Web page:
There's one final Olympics event few may know about.
On Sunday, British Prime Minister David Cameron will host a hunger summit at 10 Downing Street with world leaders focused on tackling childhood hunger.
"We are thinking about the next medal, but there are millions of children around the world thinking, 'Am I going to get my next meal?'" Cameron told ITV1's Daybreak.
Gold medalist Mo Farah, who was born in Somalia, will also attend. And athletes such as David Beckham, a Unicef ambassador, have already been to Downing Street to campaign about hunger issues.
Earlier this year, nonprofit Save the Children urged Cameron to hold a "world hunger summit" during the London Olympics following a report in which the charity revealed the high rates of child malnutrition around the world.
The charity cited rising food prices and a lack of global investment in tackling malnutrition as roadblocks to fighting the issue.
"Every hour of every day, 300 children die because of malnutrition, often simply because they don't have access to the basic, nutritious foods that we take for granted in rich countries," Justin Forsyth, the chief executive of Save the Children, told the Press Association. "By acting on hunger and malnutrition, world leaders have the chance to change this for millions of children across the world."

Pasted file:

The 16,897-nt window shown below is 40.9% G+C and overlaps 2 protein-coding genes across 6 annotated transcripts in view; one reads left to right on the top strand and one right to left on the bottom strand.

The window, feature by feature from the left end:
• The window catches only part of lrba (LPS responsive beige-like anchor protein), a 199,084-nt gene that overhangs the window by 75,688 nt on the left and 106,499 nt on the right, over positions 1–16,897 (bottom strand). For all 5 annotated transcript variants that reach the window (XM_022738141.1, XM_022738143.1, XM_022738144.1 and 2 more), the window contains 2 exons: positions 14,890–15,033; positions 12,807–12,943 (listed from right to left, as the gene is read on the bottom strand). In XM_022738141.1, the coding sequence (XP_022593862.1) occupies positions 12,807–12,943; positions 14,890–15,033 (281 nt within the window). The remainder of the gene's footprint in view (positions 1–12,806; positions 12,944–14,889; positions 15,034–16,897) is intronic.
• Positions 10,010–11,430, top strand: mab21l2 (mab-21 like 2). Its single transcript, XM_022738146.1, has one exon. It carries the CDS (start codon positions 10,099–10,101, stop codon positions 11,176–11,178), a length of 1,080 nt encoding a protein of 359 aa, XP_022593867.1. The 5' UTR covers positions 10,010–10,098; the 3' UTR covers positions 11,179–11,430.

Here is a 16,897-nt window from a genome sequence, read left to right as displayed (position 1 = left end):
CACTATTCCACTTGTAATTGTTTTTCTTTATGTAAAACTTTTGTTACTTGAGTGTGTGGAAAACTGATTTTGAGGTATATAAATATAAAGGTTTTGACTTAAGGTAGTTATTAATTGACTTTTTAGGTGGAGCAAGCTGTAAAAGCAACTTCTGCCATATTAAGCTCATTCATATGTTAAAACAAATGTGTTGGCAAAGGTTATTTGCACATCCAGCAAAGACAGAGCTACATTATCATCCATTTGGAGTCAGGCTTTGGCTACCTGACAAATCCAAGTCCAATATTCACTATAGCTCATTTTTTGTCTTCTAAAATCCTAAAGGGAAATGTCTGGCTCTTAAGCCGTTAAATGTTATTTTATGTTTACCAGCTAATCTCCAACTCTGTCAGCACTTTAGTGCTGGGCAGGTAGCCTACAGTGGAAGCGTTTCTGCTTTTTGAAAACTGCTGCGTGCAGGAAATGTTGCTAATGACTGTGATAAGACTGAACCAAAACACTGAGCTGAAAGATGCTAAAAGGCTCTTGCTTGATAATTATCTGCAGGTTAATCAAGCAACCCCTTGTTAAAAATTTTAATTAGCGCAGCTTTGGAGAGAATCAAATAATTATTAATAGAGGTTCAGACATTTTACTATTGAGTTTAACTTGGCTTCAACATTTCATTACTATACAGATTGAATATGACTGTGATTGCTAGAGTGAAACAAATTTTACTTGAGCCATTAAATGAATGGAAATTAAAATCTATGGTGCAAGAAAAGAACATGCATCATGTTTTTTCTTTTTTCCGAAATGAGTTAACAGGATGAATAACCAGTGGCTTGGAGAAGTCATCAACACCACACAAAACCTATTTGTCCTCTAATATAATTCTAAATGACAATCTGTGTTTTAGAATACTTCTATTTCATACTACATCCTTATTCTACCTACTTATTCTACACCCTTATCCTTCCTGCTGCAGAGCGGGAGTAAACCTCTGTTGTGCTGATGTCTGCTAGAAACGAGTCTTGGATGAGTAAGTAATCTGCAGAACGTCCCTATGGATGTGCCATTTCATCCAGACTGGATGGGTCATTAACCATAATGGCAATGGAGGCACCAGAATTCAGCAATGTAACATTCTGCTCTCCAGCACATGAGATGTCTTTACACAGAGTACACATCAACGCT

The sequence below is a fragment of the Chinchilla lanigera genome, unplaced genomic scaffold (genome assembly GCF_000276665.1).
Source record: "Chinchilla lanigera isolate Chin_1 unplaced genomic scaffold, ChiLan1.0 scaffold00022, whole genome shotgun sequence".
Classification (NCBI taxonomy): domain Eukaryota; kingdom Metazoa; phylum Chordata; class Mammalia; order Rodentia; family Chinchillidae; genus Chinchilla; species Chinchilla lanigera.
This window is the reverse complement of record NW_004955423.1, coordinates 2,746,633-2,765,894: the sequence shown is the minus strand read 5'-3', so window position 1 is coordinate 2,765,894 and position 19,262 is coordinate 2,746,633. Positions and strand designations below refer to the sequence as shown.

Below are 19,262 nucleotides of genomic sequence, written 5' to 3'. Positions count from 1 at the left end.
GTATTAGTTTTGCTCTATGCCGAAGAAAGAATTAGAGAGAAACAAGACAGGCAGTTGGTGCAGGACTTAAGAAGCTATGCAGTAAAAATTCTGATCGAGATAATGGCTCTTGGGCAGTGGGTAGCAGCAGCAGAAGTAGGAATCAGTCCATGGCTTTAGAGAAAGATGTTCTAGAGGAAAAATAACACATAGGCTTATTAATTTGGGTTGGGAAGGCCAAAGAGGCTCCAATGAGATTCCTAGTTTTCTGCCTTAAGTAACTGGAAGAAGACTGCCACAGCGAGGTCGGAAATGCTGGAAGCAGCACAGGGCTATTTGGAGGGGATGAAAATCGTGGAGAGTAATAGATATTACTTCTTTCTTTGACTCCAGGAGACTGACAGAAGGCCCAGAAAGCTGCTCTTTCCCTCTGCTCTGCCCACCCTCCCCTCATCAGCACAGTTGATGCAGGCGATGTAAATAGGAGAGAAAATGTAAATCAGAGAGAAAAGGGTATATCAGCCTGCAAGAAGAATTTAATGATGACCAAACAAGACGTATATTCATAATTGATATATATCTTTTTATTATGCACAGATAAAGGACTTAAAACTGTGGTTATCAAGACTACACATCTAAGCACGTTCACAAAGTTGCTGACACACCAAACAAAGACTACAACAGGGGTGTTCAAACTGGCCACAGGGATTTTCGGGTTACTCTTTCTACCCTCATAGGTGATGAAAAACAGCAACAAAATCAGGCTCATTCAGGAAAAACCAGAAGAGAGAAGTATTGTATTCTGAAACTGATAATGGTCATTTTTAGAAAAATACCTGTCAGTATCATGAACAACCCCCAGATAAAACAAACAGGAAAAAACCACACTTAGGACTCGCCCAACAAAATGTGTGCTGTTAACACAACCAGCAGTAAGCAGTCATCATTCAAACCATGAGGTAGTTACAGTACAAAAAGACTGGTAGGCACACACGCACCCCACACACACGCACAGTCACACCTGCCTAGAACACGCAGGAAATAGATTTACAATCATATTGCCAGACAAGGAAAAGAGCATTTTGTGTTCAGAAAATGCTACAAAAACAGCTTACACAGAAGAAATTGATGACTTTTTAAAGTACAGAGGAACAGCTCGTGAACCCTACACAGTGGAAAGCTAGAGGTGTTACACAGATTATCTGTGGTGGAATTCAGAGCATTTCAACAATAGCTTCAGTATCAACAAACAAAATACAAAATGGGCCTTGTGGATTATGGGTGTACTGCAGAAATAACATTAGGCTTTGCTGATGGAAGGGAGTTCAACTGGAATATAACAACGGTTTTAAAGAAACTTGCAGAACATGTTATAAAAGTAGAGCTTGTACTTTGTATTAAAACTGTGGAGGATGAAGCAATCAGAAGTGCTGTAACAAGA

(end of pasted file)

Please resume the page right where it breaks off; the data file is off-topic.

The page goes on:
Following Cameron's May announcement of the summit, the Bill and Melinda Gates Foundation also released a statement calling upon the forthcoming summit to focus on investments in agriculture:
"We hope this event will build on the momentum generated by President Barack Obama’s increased commitment to nutrition and smallholder farmer productivity announced at the G8 last week. By making long-term investments in agriculture, the private sector, governments, and the wider development community can help reduce hunger and poverty, and build self-sufficiency for millions of poor farming families."
With numerous world leaders, charities and athletes present, Cameron has said it's necessary to use the Olympics to spotlight hunger issues.
Andrew Mitchell, the International Development Secretary, told BBC Radio 4's Today program that Britain -- along with Brazil, the 2016 Olympics host city, see a long-term role for the games to fight child hunger.
"It’s a chance for Britain, together with the next hosts of the Olympics –- the Brazilians -– to put a real flag in the sand about the importance of tackling malnutrition in the future."